*** — evidence as suggested by law scenes in movies and serials, rather than from hard sciences.I could probably argue, there’s probabilistic graphical models based strong evidence, but I don’t have the time or effort to put a good one. This includes narrative, story-based evidences.

Dear interviewers — rants

Dear interviewers,
Please think about interviews first. And don’t use information asymmetry to hide or manipulate the candidates(good ones, hate those interviews). Try to think of it as a honest conversation to figure out if you can work together, instead of trying to play cat and mouse game.

And seriously rethink old habits of calling in people and asking them to write code on paper, and then criticizing the syntax.

And don’t really sit back and shift the “burden of proof” to the candidate altogether.

I tend to think of interviews as two-way sales process. Not one way,
where the candidate has to sell his skillset,with/without knowledge of the job roles.
If you are gonna sit there and question my skillsets, and ask about my interest in the job,
without divulging anything more than a vague “pure python framework”, then well,
we’re not likely to work together at all. Sorry cya.

Because: are employing information asymmetry
2.You are shifting “burden of proof”, all the while absolving yourself of any such thing.
3.You are refusing to provide enough information for me to judge my interests.

When I say, a two-way sales process, I mean:
1. Both the parties are trying to exchange some thing that’s of value to the other.
2. Both the parties have to convince the other, what they have is worth it.
3. Both the parties have to be able to trust the other won’t cheat them out of what they’re agreeing to.

Establishing all of these, takes deliberate attention to these ideas first, acceptance next and then open communication.

Unfortunately, real-life is filled with imperfect people trying to half-ass things,(some deliberately,some ignorantly, some just plain simply don’t have the time/attention,
but always to their self-advantage) and we end up with the messy abstractions we have.

And if you find it difficult to switch from an admittance gate mode to two-way sales communication mode,
I recommend you give atleast one read to Daniel H. Pink’s “To sell is human”. I highly recommend a read-pause-write/record-read cycle though.

Quantum of work

Quantum of work:
He(Vivek Haldar) talks about quantum of work here.
He mentions that “knowledge work ” is measured in minutes. I hate going by words, rather than some solid measurable definition,
but if I have to roll with it, I would say he has a point. Though he seems to be biased by Academic Researchers’ workstyle.
I get that most of his work(researcher), is limited to reading a set of papers, thinking about the ideas,
writing out the flaws/gaps/criticisms/related implications in them (in a mail to the author?) and then moving on to other papers and ideas.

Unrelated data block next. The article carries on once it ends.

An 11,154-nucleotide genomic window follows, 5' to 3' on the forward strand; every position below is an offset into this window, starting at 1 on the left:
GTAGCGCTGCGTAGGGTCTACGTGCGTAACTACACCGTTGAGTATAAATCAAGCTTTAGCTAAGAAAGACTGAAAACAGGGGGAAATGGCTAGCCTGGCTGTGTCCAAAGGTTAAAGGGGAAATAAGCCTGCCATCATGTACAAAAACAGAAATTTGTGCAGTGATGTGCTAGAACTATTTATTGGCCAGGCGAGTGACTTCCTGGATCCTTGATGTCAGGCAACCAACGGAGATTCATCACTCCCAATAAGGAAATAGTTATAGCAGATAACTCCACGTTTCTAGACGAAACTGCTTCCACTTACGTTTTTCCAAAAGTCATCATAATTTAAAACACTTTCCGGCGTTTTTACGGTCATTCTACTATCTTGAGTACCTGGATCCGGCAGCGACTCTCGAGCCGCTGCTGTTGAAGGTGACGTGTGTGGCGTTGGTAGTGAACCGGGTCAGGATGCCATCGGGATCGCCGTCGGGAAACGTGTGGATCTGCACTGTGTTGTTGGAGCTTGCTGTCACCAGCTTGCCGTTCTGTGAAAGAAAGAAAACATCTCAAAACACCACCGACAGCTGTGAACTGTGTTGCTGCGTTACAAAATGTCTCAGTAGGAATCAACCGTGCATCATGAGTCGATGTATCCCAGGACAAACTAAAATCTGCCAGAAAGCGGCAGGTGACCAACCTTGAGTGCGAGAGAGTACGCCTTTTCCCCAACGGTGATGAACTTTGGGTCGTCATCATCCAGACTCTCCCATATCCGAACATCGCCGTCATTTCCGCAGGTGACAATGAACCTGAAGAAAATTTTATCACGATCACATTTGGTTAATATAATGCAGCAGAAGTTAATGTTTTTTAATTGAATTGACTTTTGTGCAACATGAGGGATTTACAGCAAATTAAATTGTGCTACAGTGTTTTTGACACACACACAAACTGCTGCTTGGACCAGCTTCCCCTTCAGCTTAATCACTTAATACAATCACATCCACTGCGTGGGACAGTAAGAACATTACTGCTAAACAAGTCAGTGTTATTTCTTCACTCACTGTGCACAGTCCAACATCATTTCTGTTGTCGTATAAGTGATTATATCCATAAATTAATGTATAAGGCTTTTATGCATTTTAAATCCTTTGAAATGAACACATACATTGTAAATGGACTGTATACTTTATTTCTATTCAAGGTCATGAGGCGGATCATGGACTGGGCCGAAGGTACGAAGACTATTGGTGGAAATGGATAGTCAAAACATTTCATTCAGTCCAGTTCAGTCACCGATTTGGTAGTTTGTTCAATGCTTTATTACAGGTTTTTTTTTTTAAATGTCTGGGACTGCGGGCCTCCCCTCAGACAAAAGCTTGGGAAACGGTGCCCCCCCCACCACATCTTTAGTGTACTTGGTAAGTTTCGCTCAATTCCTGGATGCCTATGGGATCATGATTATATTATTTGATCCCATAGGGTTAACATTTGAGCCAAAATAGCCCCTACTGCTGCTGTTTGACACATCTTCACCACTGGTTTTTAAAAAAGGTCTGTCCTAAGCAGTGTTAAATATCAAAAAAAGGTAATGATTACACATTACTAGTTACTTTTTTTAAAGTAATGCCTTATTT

He defines it as

A quantum of work is the theoretical longest amount of time you can work purely on your own without needing to break out into looking up something on the web or your mail or needing input from another person.

He may be right about it being measured in a matter of minutes, But there are implicit assumptions.
Since he uses a fiction writer,(he says, unless you have all your references and notes in hand,you’ll break out).
I would contend that all of that presumes the fiction writer is looking up references to learn how to use them,
rather than looking them up for patching the details. Or as some writers like to claim, imagine most of what they write themselves.

When I usually am writing these blog posts(obviously not the same as fiction), I start off putting together the elements of the post in my head.
Infact, at this stage, I usually am not even at the computer, then I write out the text, while leaving in placeholders for links and stuff i need to lookup.

Now, I am not really experienced or voluminous or good writer, but I’ll refer to what VGR says here.
Most of his posts even the ones that are 20K words long could have been and sometimes do get written in a condensed form first.
In this post he says that, he usually uses previous ideas and defintions he has established,
and can actually write down the condensed form in a napkin.

Note: this kind of work has a heavily strong backlinking to one’s own previous work, and tends to ignore others’ work around the area.

VH also says,

The trajectory from linear long form work to fragmented quantized work had been quite steady and there are absolutely no signs of it reversing.

. Now for people like me that’s a more scary thought.

My sense of best done/most work-satisfaction, tends to come from having focused on some work for a long time(going over the trade-offs repetitively and obsessively, till am sure I can’t improve the decisions).
I don’t mean continously incrementive work on that time, but not doing anything else when I am on it.
I might just be pondering/reflecting over it.Unfortunately, the modern day workplace is the antithesis of it.
And it seems to be not only seen as normal, but also a requisite to fit into the “Work Culture”.
I suspect this is one of the reasons, modern workplaces are “fragile”
This is one of those things that makes the reliance on big corporations scary.

I also wonder if these two work styles are related to the ghost vs vampire approach to life.

I tend to think of the second work-style(measured in minutes) as vampiricist, in that it’s made of experience seeking rather than meaning-seeking. VGR claims, people fall either in the extreme experience-seeking or extreme meaning-seeking categories. I am not so sure about it though.